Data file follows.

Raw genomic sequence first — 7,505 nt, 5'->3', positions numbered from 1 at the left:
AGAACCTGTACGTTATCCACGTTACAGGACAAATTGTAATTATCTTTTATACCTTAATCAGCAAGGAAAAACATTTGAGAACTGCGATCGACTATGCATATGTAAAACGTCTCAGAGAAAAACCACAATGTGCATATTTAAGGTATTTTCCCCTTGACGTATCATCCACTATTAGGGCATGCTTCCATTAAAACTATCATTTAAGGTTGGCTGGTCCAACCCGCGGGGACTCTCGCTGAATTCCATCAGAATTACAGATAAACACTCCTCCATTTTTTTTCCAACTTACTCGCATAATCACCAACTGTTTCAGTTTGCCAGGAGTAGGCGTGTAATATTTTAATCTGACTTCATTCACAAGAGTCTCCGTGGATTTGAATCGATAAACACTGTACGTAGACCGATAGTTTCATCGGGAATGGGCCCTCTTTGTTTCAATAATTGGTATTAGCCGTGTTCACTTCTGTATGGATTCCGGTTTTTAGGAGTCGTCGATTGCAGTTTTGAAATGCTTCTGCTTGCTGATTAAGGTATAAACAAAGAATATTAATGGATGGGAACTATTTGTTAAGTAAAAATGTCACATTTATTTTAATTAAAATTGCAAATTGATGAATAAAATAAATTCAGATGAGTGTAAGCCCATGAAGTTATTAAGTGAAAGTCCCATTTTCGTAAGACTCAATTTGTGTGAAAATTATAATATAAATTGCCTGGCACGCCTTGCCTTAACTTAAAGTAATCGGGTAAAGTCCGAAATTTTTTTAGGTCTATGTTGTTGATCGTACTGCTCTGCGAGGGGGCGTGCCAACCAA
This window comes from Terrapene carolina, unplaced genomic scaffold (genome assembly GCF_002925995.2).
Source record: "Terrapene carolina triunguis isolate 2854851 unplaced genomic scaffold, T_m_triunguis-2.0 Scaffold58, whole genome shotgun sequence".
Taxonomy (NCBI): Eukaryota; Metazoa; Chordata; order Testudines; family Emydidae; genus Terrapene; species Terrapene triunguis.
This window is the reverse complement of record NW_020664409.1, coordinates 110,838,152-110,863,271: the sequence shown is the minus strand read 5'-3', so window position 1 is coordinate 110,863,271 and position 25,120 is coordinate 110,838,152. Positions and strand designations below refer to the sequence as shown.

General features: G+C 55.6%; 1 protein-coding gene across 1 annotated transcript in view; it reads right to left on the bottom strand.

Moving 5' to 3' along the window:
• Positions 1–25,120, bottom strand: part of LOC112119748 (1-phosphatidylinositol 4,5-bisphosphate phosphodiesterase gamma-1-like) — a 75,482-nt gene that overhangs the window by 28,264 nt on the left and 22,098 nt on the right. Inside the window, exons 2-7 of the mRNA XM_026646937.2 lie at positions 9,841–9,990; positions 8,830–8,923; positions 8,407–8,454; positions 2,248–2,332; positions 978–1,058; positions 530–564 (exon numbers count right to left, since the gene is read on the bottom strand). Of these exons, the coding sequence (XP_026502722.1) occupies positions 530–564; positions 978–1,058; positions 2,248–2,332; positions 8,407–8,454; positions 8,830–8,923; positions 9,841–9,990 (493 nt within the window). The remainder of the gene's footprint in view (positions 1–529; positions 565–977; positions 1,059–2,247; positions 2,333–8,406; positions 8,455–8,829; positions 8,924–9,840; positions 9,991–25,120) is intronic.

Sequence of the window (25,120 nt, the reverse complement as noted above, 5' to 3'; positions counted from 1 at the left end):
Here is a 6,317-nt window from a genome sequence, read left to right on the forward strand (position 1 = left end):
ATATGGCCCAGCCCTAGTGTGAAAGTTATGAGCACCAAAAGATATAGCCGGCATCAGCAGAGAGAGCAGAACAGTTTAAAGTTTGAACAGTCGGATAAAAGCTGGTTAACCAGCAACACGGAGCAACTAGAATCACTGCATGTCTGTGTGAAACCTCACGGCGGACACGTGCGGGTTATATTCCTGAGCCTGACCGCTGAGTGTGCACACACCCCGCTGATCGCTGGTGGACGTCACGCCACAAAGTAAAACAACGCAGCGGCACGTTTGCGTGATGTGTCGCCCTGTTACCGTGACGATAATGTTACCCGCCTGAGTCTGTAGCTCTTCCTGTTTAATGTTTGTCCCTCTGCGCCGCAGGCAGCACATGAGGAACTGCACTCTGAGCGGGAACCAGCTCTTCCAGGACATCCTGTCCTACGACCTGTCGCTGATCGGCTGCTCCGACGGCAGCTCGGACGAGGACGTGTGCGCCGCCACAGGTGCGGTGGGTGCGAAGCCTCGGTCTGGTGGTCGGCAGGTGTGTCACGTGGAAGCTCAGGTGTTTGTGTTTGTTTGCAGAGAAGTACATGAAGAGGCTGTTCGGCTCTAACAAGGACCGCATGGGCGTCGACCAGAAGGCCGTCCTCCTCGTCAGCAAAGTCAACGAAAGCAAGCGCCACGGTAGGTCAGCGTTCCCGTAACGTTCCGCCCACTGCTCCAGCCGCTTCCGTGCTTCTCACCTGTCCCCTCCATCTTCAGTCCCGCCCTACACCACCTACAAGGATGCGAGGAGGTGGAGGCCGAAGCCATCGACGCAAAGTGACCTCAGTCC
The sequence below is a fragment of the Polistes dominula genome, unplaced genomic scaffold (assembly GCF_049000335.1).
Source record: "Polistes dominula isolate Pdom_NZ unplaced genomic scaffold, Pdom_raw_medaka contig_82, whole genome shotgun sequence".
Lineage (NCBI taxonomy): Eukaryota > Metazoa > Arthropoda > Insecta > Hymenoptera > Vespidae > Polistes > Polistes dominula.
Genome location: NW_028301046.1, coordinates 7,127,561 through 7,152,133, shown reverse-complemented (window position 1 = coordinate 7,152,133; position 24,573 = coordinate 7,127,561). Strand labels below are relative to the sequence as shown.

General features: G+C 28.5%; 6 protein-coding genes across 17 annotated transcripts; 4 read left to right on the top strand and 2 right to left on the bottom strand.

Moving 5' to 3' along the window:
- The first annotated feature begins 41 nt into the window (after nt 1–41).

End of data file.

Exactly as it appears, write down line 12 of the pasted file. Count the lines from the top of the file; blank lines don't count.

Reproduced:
ATATGGCCCAGCCCTAGTGTGAAAGTTATGAGCACCAAAAGATATAGCCGGCATCAGCAGAGAGAGCAGAACAGTTTAAAGTTTGAACAGTCGGATAAAAGCTGGTTAACCAGCAACACGGAGCAACTAGAATCACTGCATGTCTGTGTGAAACCTCACGGCGGACACGTGCGGGTTATATTCCTGAGCCTGACCGCTGAGTGTGCACACACCCCGCTGATCGCTGGTGGACGTCACGCCACAAAGTAAAACAACGCAGCGGCACGTTTGCGTGATGTGTCGCCCTGTTACCGTGACGATAATGTTACCCGCCTGAGTCTGTAGCTCTTCCTGTTTAATGTTTGTCCCTCTGCGCCGCAGGCAGCACATGAGGAACTGCACTCTGAGCGGGAACCAGCTCTTCCAGGACATCCTGTCCTACGACCTGTCGCTGATCGGCTGCTCCGACGGCAGCTCGGACGAGGACGTGTGCGCCGCCACAGGTGCGGTGGGTGCGAAGCCTCGGTCTGGTGGTCGGCAGGTGTGTCACGTGGAAGCTCAGGTGTTTGTGTTTGTTTGCAGAGAAGTACATGAAGAGGCTGTTCGGCTCTAACAAGGACCGCATGGGCGTCGACCAGAAGGCCGTCCTCCTCGTCAGCAAAGTCAACGAAAGCAAGCGCCACGGTAGGTCAGCGTTCCCGTAACGTTCCGCCCACTGCTCCAGCCGCTTCCGTGCTTCTCACCTGTCCCCTCCATCTTCAGTCCCGCCCTACACCACCTACAAGGATGCGAGGAGGTGGAGGCCGAAGCCATCGACGCAAAGTGACCTCAGTCC